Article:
The scope of the second limitation, and its possible application to rules proscribing dual unionism, has not been defined by the courts in the context of the imposition of a fine. And it is clear that our decision in this case depends upon the ambit of the union's prerogative under this saving clause: "* * * to adopt and enforce reasonable rules as to the responsibility of every member toward the organization as an institution."3
The only holding which touches on the point in question seems to be Sawyers v. Grand Lodge, International Ass'n of Machinists, E.D.Mo., 279 F.Supp. 747. There the district court upheld the expulsion of union members on a charge of dual unionism arising out of an effort to break away a local from the international. The district court makes the flat statement that "* * * the advocation of dual unionism is not protected either under Title I, LMRDA, or § 7, NLRA." 279 F.Supp. at 756. This statement is, of course, limited to the facts of the case and the remedy selected by the union trial committee: expulsion and not the imposition of a fine as here.
In NLRB v. International Moulders and Allied Workers Union, Local No. 125, 7 Cir., 1971, 442 F.2d 92, the court upheld a Board decision that a union violated § 8(b) (1) (A) of the National Labor Relations Act, 29 U.S.C.A. § 158(b) (1) (A),4 in imposing a fine for circulating a petition to decertify the union. This decision is based on the finding that the fine was not a defensive measure for the union's protection as expulsion would be but punishment which discourages the right of access to the Board.
This approach is in line with the decision of the Board in Tri-Rivers Marine Engineers Union (United States Steel Corporation), 189 NLRB No. 108, filed April 16, 1971. There the Board drew a distinction between a fine and expulsion. The union member was charged with dual unionism in soliciting support for an outside union to replace the incumbent union. The Board concluded that there was no difference in principle between a decertification effort and a union replacement effort and that a fine was not defensive in the sense of preserving the union as expulsion would be but interfered with rights accorded under § 8(b) (1) (A) of the Act. The union was directed to rescind the fine but the threat of expulsion was held not violative of the Act.
These authorities may be considered in light of a body of case law having its genesis in Salzhandler v. Caputo, 1963, 2 Cir., 316 F.2d 445, and which suggests the approach to applying the free speech provision of the statute. In Salzhandler, the Second Circuit held that § 411(a) (2) protects a union member from union discipline when the member makes libellous statements regarding the handling of union funds by union offices. Therefore, any provision of the union constitution which make such criticism punishable whether libellous or not, is unenforceable; and any union member disciplined under such a provision has a right of action against the union under § 102 of the Act, 29 U.S.C.A. § 412.5 Also, the court held that Salzhandler's expression of views did not come within either of exceptions in the proviso to § 411(a) (2), supra.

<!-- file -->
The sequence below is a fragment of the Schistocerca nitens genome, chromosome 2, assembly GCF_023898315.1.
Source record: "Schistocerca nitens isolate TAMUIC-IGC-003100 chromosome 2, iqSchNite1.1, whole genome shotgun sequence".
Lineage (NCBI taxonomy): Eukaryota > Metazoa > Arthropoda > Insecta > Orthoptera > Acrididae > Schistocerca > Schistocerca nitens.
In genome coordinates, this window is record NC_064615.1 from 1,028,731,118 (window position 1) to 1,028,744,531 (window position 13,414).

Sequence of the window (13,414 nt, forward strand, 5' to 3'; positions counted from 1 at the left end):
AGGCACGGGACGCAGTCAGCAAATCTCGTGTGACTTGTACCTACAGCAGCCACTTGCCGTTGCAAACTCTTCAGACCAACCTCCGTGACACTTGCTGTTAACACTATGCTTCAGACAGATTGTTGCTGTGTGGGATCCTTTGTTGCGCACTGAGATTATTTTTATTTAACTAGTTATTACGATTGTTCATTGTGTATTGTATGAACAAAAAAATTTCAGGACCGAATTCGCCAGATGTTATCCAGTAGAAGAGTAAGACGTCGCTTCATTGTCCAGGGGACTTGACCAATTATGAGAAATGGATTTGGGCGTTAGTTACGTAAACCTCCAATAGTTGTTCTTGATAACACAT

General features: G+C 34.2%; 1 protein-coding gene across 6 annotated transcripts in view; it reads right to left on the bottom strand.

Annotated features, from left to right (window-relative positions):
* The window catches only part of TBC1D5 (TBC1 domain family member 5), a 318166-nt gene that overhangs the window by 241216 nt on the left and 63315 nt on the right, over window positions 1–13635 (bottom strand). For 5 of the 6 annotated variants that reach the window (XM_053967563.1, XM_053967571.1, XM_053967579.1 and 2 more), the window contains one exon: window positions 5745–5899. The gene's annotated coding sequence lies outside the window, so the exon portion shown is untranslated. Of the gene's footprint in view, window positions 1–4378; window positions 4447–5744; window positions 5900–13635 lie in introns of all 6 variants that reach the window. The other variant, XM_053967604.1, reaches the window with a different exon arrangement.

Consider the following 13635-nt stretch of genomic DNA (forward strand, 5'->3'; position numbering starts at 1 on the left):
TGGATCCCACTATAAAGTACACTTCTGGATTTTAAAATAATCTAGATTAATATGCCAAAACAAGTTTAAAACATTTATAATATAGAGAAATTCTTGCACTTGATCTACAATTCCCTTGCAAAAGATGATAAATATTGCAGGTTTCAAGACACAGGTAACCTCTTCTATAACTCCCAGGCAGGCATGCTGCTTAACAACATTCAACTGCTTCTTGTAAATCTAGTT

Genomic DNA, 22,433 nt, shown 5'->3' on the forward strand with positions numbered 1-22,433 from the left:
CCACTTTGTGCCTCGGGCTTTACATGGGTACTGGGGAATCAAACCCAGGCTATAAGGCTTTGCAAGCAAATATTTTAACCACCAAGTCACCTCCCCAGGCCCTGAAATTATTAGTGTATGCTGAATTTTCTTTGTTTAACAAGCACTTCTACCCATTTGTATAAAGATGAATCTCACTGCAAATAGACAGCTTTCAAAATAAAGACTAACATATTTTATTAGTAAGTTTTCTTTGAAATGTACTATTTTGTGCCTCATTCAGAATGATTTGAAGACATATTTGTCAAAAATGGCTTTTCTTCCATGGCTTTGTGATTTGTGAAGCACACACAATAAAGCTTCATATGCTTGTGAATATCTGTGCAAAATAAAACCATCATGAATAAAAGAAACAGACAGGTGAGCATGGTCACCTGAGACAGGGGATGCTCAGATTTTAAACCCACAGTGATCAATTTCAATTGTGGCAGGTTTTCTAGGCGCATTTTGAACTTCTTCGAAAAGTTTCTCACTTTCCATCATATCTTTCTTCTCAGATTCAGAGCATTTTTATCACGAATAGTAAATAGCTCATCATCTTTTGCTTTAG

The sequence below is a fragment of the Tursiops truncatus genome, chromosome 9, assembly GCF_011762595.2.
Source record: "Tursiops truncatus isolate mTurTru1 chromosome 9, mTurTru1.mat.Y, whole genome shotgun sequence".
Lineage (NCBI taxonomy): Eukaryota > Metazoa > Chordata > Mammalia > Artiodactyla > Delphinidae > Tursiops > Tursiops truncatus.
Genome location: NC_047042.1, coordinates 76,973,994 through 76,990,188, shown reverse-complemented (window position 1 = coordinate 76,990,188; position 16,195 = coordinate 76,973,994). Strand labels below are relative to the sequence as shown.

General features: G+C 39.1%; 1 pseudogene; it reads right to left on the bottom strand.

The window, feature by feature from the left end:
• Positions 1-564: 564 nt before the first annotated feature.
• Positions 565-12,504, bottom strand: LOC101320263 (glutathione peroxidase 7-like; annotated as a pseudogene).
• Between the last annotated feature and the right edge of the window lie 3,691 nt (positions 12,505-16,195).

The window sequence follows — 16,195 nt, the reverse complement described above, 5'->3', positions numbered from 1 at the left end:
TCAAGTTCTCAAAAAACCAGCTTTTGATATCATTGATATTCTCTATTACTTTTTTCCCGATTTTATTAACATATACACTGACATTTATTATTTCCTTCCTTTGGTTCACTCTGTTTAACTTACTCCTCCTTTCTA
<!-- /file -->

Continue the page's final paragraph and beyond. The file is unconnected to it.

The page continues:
On the general purpose of the statute, the court said:
"The LMRDA of 1959 was designed to protect the rights of union members to discuss freely and criticize the management of their unions and the conduct of their officers. The legislative history and the extensive hearings which preceded the enactment of the statute abundantly evidence the intention of the Congress to prevent union officials from using their disciplinary powers to silence criticism and punish those who dare to question and complain." (footnote omitted) 316 F.2d at 448-449.
Subsequent cases have expanded the Salzhandler rationale to cover officers who supported an unsuccessful candidate in a union election,6 a union member who urged fellow members not to pay dues,7 plus numerous instances of slanderous or libelous speech.8
It is thus reasonably clear that the courts have looked upon the free speech provision of the LMRDA as a codification of some of our most basic liberties and the substantive rights conferred by that section have been broadly construed. As Judge Godbold stated for the court in the Nix case, supra, Fn. 8:
"The courts * * * have substantially shaped the Bill of Rights into a guarantee of union democracy, with the right of free speech enjoying a particularly favored position." 415 F. 2d at 217.
The rights of a union member under this statute must be balanced against the right preserved to the union to make rules as to the responsibility of the member toward the union as an institution, and this balancing process must rest on the facts. Loudermilk was compelled to join plaintiff union under the union shop agreement between Eastern and plaintiff IAM. Some years later he joined and became president of a rival union. He was fined for supporting the rival union, albeit in connection with displacing IAM at another airline. IAM did not choose to expel him or to bar him from meetings and the like, defensive actions which would have protected IAM.9 Rather, IAM sought to compel his allegiance by the imposition of a fine.